The American Line Of Control
Vijay K. Sazawal, Ph.D.
24 May 2002
Since American and Indian interests don’t converge, what are India’s options?. Perhaps the “Clinton option” that relied on his uncanny sense of what people wanted on a particular day?
The Indian Prime Minister has spoken. On May 22, speaking with a grim determination, and displaying no hesitation in words as is his customary style, he told Indian troops that his presence at a forward military base in northwest Kashmir was a signal to everyone that India is about to embark on a new campaign and the time has come for a decisive battle .
Is India readying for a war with Pakistan? That would appear to be the obvious conclusion from all the rhetoric emanating from New Delhi. And yet, many feel that India is simply raising the ante to attract attention of Americans to put pressure on General Musharraf to stop, or markedly reduce, the jehad in Kashmir.
As has happened before, the first Indian reaction is: Do American policy makers know what Pakistani (intelligence-military) establishment is up to? And if they do, then why don’t they do something about it?
For the record, yes, Americans know that the number of terrorist training camps in Pakistan-occupied Kashmir (POK), and the rate of infiltration of Pakistan based terrorists into India, have gone up since earlier curtailment ordered by Pakistan during the initial “with us or against us” campaign.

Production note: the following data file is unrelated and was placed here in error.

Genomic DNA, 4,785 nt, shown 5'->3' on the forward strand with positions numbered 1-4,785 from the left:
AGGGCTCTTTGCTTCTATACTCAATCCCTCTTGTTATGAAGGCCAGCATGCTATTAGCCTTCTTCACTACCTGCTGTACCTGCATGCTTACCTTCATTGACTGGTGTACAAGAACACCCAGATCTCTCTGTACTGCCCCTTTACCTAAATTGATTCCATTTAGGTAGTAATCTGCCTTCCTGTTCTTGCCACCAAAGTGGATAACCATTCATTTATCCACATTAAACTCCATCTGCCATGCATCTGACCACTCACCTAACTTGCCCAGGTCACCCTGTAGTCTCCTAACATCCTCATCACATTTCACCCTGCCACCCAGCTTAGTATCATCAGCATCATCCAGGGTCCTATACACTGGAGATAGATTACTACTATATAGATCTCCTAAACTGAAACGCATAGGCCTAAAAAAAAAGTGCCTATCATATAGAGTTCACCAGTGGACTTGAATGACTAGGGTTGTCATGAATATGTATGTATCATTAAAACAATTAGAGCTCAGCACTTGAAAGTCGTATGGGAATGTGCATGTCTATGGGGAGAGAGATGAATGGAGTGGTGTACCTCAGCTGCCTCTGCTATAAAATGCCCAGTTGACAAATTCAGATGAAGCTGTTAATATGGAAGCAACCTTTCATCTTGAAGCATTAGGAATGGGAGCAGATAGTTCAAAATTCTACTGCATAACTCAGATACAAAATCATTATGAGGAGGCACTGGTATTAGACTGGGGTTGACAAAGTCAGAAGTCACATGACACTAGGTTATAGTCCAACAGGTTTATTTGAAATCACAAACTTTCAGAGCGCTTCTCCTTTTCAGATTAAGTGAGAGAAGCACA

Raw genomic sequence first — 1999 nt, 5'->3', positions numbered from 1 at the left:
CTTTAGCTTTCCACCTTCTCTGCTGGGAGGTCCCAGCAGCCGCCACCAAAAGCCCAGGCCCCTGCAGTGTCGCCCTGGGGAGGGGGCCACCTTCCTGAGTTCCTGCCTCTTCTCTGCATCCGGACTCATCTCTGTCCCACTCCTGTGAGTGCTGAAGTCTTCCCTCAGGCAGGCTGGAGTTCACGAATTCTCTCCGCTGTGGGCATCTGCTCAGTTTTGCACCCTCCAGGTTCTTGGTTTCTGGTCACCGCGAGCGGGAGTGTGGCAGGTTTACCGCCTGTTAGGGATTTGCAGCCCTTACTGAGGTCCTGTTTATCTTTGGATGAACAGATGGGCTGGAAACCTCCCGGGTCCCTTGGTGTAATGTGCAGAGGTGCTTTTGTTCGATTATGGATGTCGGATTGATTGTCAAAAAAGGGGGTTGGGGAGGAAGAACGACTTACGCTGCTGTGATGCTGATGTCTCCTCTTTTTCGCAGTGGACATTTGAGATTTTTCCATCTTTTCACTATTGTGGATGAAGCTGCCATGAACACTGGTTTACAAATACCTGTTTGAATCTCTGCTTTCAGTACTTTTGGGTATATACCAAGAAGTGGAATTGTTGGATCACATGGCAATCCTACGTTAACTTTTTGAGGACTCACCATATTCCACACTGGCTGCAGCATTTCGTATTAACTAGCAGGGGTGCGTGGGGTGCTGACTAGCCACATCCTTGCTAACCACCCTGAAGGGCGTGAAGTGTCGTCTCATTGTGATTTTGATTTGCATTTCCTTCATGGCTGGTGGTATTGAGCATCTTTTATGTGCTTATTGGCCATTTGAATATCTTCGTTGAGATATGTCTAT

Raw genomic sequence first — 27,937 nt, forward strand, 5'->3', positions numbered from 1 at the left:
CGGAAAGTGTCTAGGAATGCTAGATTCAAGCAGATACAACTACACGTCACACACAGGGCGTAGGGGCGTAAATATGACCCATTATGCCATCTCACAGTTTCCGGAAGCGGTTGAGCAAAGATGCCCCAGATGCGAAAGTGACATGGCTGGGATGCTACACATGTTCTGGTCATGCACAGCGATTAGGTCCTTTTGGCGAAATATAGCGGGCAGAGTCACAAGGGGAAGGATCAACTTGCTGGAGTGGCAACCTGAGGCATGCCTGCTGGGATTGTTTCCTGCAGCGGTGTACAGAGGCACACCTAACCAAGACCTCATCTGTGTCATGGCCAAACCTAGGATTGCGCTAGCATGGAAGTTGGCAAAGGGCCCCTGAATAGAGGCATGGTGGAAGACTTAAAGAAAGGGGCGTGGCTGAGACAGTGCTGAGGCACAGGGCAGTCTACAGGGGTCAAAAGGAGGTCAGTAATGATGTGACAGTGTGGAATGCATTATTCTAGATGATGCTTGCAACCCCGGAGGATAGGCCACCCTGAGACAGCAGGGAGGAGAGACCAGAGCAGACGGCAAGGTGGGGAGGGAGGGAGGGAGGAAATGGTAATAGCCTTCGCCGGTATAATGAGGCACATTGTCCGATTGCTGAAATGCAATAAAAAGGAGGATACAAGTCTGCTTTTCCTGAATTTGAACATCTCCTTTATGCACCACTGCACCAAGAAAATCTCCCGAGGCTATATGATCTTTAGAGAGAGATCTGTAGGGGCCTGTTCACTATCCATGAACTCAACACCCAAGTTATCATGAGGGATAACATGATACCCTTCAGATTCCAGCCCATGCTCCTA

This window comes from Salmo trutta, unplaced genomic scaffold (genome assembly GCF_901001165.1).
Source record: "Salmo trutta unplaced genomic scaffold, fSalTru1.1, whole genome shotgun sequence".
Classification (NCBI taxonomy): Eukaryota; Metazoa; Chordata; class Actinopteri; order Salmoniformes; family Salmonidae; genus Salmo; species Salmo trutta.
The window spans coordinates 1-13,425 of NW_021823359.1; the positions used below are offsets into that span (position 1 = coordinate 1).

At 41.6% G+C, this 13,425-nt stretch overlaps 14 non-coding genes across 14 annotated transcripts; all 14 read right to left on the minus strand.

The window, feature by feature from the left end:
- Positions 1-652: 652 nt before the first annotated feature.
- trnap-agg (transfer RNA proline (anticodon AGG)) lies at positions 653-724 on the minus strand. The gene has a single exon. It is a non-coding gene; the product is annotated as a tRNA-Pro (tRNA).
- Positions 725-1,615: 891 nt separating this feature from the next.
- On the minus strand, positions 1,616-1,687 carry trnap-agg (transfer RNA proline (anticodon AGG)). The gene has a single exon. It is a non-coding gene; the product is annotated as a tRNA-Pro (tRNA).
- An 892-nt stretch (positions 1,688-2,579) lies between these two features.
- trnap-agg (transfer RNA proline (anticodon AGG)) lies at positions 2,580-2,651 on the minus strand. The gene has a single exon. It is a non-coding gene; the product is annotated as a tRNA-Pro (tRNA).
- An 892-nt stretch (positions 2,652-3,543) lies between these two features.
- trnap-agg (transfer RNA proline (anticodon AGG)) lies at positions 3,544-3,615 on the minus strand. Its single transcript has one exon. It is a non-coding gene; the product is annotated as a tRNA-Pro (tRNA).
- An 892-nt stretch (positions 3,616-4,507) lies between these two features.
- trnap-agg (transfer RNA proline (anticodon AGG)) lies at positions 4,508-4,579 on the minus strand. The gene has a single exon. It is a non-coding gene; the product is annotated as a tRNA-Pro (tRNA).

Many feel that India is simply raising the ante to attract attention of Americans to put pressure on General Musharraf to stop, or markedly reduce, the jehad in Kashmir.
In fact, the word on the “American street” is that Gen. Musharraf has facilitated the re-establishment of at least 50 jehadi terrorist camps in POK since March this year. Which leads to the next logical question: Is America going to do anything about it? My answer is very simple. America will do anything and everything in the Indian subcontinent so long as it does not undermine Gen. Musharraf’s position to rule Pakistan. Or to put it bluntly, if India forces America to choose between Musharraf and Indian interests it will forgo the latter, albeit reluctantly.
Sounds incredible? Here is why.
The American position on the war against terrorism has taken a detour from the initial commitment that President George W. Bush made immediately following 9/11 tragedy. Like any other well meaning and principled stand, Americans started with a deep sense of grief and retribution against the guilty.
There are “Presidential interests”. With the Saudis, there is the old oil interest. With Pakistan, it is simply a matter of “election politics”.
But real-politick has moderated American goals.